C & D: Two guys reason together about some new records (Arthur No. 24/Oct. 2006)

Originally published in Arthur No. 24 (October 2006)

C & D: Two guys reason together about some new records

AKRON/FAMILY
Meek Warrior
(Young God)
C: [Looking at publicity photo of band] I’m surprised these guys haven’t featured in Arthur magazine yet. They appear to meet many if not all of this magazine’s apparent requirements for coverage.
D: What, they have beards?
C: Yes. I think the magazine is pretty clearly a beards-only policy. It’s pretty clearly where the underground beard was re-born. Or should I say, re-grown. Remember Alan Moore on the cover of Arthur No. 4?
D: That was a beard to be reckoned with. No razors and shaving cream in the Moore household!
C: Total ‘Lord of the Beards.’ On the other hand, Alan’s finger armor stylings haven’t caught on yet.
D: I will keep an eye out for the beard as we check out these records today. I assume there will be ladies, too?
C: Yes, of course.
D: Who presumably are not of the bearded variety.
C: One never knows, does one? [arches eyebrow meaningfully] Anyways, Akron/Family not only have some beardage, they have four-part harmonies, great cascading drumflows, sprawling late Trane skronk, and that’s all on the first track! I saw these guys once in L.A., they were like a devotional Animal Collective…
D: [smiling upon hearing the refrain “Gone, gone, gone/gone completely beyond.”] Ah yes. Beyond. One of my favorite places.
C: [ignoring, continuing] … in Oshkosh overalls, without the echo delays. Like Lubavitchers gone Sun Ra or Ya Ho Wha—
D: Say wha?
C: [snobbishly] Those who know, know. [continuing] They were awesome, in complete uni-mind synch. The audience made backward-and-forward ocean ripples and sounds at their command: ‘Shhh, shhh.’ It was beautiful.

BEACH HOUSE
Beach House
(Carpark)
C: Lovely—possibly perfect?—debut album from this girl-and-boy lovebird combo who sound like they’re living down by the sea on some magic moonlit beach that stretches from France to Baja to Bali.
D: [looks at biographical notes and photo] Actually they live in Baltimore. And there is no beard.
C: Waiter, get this man a beard, se vous plais.
D: [ignoring] But Victoria Legrand—
C: Is that a real name???
D: —is definitely a lady. A lady who knows how to wear an aqua dress.
C: [looking at the photo] And a big gold amulet as well.
D: I would say this is late summer music, recorded at the beach house after everybody else has gone back to the city.
C: It’s kind of minimal naturalismo—organ, drum machine, gorgeous female voice: Stereolab, minus le krautrock propulsion. Midway between Brightblack slow-to-stillness, Beach Boys “Pet Sounds” melancholism and Air and another Carpark artist, Casino vs. Japan. Also, what the heck, I’ll throw in that first Bjorn Olson record on Omplatten [Instrumentalmusik: Instrumental Music…to Submerge in…and Disappear Through, 1999]. Nordic beaches. As you can see, D, it’s a very particular, yet universal, mood. I see soundtracks in their near-future. [picks up phone] “Hello, Beach House? This is Sofia…”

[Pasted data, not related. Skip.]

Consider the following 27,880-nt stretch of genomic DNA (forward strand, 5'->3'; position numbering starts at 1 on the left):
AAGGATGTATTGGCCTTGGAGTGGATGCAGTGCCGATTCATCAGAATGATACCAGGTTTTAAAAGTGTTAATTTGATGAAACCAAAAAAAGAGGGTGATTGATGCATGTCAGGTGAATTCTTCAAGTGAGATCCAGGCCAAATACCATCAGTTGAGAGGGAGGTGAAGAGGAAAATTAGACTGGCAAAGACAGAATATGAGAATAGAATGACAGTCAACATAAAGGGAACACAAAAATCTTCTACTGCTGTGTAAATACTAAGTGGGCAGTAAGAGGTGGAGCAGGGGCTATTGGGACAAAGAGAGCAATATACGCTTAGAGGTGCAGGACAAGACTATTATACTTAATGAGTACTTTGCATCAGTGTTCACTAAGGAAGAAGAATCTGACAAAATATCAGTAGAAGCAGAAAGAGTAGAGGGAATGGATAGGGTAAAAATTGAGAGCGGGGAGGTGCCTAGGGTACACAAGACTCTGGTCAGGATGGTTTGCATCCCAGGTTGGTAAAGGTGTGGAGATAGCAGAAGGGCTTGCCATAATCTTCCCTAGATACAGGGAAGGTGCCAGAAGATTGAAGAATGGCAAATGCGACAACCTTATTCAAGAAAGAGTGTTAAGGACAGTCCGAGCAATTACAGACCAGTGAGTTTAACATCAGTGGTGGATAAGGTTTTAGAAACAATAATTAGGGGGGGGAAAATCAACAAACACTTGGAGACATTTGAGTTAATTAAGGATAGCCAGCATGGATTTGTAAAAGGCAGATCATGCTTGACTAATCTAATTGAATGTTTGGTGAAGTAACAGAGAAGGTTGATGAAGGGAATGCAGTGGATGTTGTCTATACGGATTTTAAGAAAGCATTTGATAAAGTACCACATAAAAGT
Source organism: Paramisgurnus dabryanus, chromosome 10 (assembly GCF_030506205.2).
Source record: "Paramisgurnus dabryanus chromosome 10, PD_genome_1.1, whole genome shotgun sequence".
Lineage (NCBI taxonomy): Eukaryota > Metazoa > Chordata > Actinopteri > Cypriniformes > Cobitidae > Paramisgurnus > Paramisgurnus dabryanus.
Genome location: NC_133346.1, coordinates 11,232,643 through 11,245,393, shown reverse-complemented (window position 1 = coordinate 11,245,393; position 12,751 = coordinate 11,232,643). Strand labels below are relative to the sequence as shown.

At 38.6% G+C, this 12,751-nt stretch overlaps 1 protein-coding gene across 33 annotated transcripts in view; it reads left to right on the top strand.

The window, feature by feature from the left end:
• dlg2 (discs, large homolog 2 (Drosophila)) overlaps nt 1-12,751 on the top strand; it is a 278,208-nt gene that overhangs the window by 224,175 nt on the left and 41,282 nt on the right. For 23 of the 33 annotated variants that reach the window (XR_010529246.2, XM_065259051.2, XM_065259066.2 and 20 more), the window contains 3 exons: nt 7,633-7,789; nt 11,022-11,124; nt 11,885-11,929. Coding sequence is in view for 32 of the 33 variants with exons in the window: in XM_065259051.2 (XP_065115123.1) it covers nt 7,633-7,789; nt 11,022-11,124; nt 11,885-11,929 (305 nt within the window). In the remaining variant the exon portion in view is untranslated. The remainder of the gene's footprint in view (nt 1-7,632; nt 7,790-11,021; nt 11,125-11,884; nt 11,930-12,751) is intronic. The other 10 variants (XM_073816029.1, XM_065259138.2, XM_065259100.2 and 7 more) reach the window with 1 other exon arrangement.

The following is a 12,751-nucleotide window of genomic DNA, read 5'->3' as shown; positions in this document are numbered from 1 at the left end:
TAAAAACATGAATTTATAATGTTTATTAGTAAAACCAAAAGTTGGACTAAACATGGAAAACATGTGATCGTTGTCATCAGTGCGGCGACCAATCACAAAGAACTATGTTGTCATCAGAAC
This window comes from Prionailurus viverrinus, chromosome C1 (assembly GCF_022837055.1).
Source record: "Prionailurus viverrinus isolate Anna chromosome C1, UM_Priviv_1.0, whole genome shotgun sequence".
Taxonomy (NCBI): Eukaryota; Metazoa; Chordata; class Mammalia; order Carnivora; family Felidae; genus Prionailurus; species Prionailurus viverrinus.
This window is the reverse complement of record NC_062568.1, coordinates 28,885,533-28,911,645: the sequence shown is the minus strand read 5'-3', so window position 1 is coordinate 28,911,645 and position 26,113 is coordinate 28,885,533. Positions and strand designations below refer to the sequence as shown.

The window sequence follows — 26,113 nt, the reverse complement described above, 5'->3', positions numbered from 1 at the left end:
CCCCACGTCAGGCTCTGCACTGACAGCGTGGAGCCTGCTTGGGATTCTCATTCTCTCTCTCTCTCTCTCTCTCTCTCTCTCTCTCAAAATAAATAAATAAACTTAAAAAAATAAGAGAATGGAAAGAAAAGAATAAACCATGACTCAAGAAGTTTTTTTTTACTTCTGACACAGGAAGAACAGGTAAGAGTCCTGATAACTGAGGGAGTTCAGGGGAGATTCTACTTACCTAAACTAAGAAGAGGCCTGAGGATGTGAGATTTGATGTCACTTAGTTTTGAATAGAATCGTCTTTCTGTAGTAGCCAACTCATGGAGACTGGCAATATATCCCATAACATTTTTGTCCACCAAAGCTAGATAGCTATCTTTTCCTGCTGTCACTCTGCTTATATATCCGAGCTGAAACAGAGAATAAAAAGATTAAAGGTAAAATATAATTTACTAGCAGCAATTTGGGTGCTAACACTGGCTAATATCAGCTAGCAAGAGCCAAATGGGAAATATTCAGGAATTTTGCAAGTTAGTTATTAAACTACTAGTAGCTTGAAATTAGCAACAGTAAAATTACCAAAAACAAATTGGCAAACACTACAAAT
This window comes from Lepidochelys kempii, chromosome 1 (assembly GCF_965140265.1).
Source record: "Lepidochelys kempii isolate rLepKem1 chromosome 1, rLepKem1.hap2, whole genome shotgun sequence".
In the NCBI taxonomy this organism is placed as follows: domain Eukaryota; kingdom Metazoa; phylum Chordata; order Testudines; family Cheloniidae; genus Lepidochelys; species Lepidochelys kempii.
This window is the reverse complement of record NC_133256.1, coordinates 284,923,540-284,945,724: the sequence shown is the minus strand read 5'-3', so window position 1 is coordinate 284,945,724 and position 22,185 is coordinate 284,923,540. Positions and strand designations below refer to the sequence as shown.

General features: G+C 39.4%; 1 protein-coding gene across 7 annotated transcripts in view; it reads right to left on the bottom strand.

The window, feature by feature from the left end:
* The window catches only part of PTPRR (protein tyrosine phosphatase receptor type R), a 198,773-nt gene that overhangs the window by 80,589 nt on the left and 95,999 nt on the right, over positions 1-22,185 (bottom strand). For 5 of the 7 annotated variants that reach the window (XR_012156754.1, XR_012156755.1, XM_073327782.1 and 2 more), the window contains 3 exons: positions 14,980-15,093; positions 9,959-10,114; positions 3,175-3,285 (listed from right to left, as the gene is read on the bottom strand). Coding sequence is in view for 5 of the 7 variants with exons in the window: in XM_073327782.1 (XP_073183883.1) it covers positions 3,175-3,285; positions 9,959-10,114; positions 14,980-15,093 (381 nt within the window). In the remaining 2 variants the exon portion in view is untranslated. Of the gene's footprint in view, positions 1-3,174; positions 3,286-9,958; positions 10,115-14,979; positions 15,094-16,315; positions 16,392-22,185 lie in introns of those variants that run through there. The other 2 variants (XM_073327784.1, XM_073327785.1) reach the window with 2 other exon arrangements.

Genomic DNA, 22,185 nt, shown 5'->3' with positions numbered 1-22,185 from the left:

D: Her voice reminds me a bit of Sigur Ros. Hey, whatever happened to those guys? It’s like they evaporated.
C: She can really SING, when it’s called for, which is in creamy middle of the album on the song “Auburn and Ivory.”
D: Is Auburn the new Ebony?
C: All the songs have some sophisto pop songwriting going on: bridges, key changes, et cetera. And the sounds… when the organ comes in on “House on the Hill,” it’s like Captain Nemo down in the Nautilus playing pipe organ for the octopi. Whew! Can you imagine these guys with a big budget…?
D: Ahoy! Captain Nemo: ANOTHER famous bearded musician.

MICK BARR & ZACH HILL
Earthship
(5RC)
C: New summit album by underground instrumental speed kings: guitarist Mick Barr of Ocrilim, and drummer Zach Hill of Hella. It’ll tighten yer wig!
D: Well, I won’t need coffee for the next five months.
C: They’re going in for the kill like two old ladies speed-crocheting. Mind the wheedlework.
D: They are the speed criminals who no doubt are under surveillance by the authorities of rock. There’s a NEW MOTHER IN THE TEMPLE if you know what I mean!
C: It does have that High Rise/Mainliner/Musica Transonic thing going a bit. Ah, Japan. Some people may also be put in mind of the Peter Brotzman Octet classic assault album, Machine Gun.
D: That’s a ripping title, “Earthship.” [considers] If you lived there, you’d be home by now.
C: Sometimes they’re against each other, sometimes they unify.
D: I must ask: is there a beard?
C: [looks at publicity photo] Have beard, will rock.These guys are the opposite of Sunn o))): they do as many notes and beats as possible per hour. It’s anti-void music, filling everything with sound.
D: Without the benefit of riffage.
C: There ARE riffs—you just need to adjust your attention to catch them. It’s condensed free rock. Like the instruments are too hot to handle. Except for this one song I keep coming back to… [plays “Closed Coffins and Curtains.”]
D: Whoa! What…is…THAT???
C: It’s like some super-processed symphonic tri-guitar. Like what that weird Godley & Creme instrument was supposed to sound like, remember that? The Gizmo. They made a whole triple-album with it, and Peter Cook too. Bonkers stuff.
D: [playing the 30-second track again] I am totally spooked. [musing] Perhaps if Mr. Ocrilim slowed down and contemplated like this occasionally, he’d get to somewhere really rewarding.
C: Rewarding to you.
D: [laughs] Of course, me! Who else matters?

THE HORRORS
The Horrors ep
(Stolen Transmission)
D: [Reading song titles] They have a song called “Sheena Was a Parasite”? I worship them already.
C: Frantic organ and guitar-driven psychobilly freakbeat rock’n’roll by five sharply dressed’n’coiffed Dickensian Brits from the belfry.
D: They look like they live in chimneys and spend all day drinking red wine and listening to The Cramps, Tav Falco & Panther Burns…probably the Hives too, and the Birthday Party and Screaming Jay Hawkins (who they cover here) and Screaming Lord Sutch and of course the right honorable Arthur Brown. I think they like bourbon and some pretty nasty stuff.